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Meet MeMD: Anne Chung

TelehealthMeMDMeet MeMD • 2 min read • May 23, 2017 12:00:00 AM • Written by: Dana Lerch

Dr. Anne Chung is a provider on MeMD with over 10 years of clinical experience. She received her Masters of Public Health and Doctor of Medicine degree from the University of Arizona, and is board-certified in Emergency Medicine.

Let’s get to know her through the following Q&A session and see what tips she has for us during allergy season:

What inspired you to be a doctor?

I have always enjoyed helping others and am fortunate I am in a profession where I get to do that every day. I remember being young and finding out about my aunt’s cancer diagnosis and seeing the widespread effects it had on our entire extended family. It is a privilege to be allowed into a patient’s life during scary times and being able to guide them through decision making and education.

What’s the best “health-related” advice you’ve ever received?

Over the years I have learned the importance of preventive health. Healthy diet choices and exercise are not always easy but neither are chronic diseases and medications.

What’s the best “health-related” advice you can give to patients?

Don’t be afraid to ask questions. Take notes and bring someone with you to your appointments. Remind your provider about your allergies and pertinent medical information. Although medical records should be complete and accurate, it never hurts to repeat the important information that could affect your the care you are provided.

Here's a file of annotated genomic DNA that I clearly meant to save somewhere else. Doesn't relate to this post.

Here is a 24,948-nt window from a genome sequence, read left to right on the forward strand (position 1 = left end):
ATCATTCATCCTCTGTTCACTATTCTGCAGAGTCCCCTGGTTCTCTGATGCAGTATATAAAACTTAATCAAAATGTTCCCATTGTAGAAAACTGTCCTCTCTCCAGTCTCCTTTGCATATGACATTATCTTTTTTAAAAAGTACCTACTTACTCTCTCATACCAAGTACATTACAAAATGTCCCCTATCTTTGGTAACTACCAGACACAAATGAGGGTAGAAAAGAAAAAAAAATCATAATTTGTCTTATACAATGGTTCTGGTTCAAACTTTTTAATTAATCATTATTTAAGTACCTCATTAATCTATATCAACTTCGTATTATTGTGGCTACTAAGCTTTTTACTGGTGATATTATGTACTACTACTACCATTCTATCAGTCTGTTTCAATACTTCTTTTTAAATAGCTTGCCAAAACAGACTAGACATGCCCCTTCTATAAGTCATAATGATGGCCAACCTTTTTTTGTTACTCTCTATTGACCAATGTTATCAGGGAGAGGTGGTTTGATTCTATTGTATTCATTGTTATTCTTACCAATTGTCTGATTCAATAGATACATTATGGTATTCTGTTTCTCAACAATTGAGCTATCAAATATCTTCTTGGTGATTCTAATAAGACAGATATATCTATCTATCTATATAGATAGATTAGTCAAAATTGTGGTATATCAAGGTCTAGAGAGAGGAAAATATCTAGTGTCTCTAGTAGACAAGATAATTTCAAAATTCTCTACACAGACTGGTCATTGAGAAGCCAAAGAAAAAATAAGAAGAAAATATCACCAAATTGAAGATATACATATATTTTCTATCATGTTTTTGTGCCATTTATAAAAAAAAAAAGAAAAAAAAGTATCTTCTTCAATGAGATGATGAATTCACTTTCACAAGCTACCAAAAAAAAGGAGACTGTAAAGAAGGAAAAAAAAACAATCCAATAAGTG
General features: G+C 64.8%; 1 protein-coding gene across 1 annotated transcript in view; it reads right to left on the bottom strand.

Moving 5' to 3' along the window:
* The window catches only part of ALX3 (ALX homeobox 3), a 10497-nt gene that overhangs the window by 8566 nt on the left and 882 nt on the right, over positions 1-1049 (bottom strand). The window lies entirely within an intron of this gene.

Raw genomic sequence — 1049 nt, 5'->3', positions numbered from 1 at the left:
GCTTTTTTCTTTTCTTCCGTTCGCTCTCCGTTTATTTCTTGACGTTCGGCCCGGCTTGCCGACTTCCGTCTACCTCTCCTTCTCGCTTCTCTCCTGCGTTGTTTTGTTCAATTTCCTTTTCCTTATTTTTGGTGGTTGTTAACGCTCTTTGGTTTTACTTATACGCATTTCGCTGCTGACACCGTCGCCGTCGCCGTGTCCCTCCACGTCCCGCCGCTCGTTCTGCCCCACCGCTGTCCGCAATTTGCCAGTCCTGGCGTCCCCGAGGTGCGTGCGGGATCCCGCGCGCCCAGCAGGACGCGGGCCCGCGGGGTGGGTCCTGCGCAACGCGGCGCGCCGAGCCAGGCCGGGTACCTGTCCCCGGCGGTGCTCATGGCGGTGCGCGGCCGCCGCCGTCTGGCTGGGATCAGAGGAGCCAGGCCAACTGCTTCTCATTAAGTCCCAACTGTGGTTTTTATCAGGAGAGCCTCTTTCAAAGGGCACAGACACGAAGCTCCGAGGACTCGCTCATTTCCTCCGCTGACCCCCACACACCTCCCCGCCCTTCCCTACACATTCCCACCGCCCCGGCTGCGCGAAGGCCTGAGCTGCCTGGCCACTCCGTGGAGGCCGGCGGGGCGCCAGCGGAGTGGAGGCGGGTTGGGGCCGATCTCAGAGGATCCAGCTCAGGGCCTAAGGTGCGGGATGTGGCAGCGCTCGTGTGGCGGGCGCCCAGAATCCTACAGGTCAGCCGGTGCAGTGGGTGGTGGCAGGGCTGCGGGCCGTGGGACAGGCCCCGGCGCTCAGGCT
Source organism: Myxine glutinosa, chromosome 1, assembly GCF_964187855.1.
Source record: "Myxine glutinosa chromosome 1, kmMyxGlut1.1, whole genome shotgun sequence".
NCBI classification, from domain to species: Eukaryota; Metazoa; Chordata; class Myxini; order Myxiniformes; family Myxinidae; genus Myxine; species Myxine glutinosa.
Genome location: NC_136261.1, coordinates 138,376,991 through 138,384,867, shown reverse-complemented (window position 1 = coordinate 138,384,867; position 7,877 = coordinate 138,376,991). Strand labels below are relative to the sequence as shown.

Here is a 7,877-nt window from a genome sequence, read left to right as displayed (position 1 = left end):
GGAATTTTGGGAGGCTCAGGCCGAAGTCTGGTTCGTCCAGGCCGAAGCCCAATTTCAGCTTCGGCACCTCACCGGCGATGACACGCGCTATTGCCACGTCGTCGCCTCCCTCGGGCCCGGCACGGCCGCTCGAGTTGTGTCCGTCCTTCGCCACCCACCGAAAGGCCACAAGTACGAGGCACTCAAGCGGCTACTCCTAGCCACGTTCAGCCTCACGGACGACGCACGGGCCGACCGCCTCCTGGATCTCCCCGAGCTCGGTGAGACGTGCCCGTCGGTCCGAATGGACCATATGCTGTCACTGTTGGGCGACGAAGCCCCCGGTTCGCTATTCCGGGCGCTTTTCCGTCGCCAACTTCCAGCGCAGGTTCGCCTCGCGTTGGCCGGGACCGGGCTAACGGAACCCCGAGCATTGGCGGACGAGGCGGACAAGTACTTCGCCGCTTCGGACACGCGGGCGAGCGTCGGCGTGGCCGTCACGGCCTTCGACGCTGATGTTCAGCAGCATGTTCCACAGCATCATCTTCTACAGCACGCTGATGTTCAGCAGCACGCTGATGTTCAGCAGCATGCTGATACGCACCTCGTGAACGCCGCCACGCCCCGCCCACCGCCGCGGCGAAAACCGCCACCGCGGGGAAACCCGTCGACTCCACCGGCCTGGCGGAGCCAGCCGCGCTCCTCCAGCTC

Are there any advantages or disadvantages that you see within the telehealth field?

Technology will never be able to completely reproduce an in-person visit, however, for appropriate scenarios, patients are able to receive equivalent and affordable care. Telemedicine also makes health care more accessible, removing barriers such as time and distance.

Has telemedicine impacted your perspective as a provider?

Telemedicine has allowed me to spend more time and energy on educating patients. At the end of the visit, it is important to me that patients understand the diagnosis and treatment and also what to watch out for and monitor. It is vital that patients understand if and when they need to seek in person care for re-evaluation.

What question do our patients seem to ask you the most?

I receive many consults for acute issues such as urinary tract infections, bronchitis, skin infections, and flu symptoms.

Lastly, with spring in full bloom, do you have any tips to reduce seasonal allergies?

Avoiding pollen can help reduce allergy symptoms. Avoiding exercising outdoors on high pollen count days and sticking to indoor exercise will reduce exposure. Keep windows closed and take off shoes and change out of clothes when you come home from spending the day outdoors. Showering before bed and washing your hair will also help remove allergens before going to sleep. Nasal steroid sprays which are now available over the counter can help allergy symptoms and do not cause drowsiness like some antihistamines may.

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Dana Lerch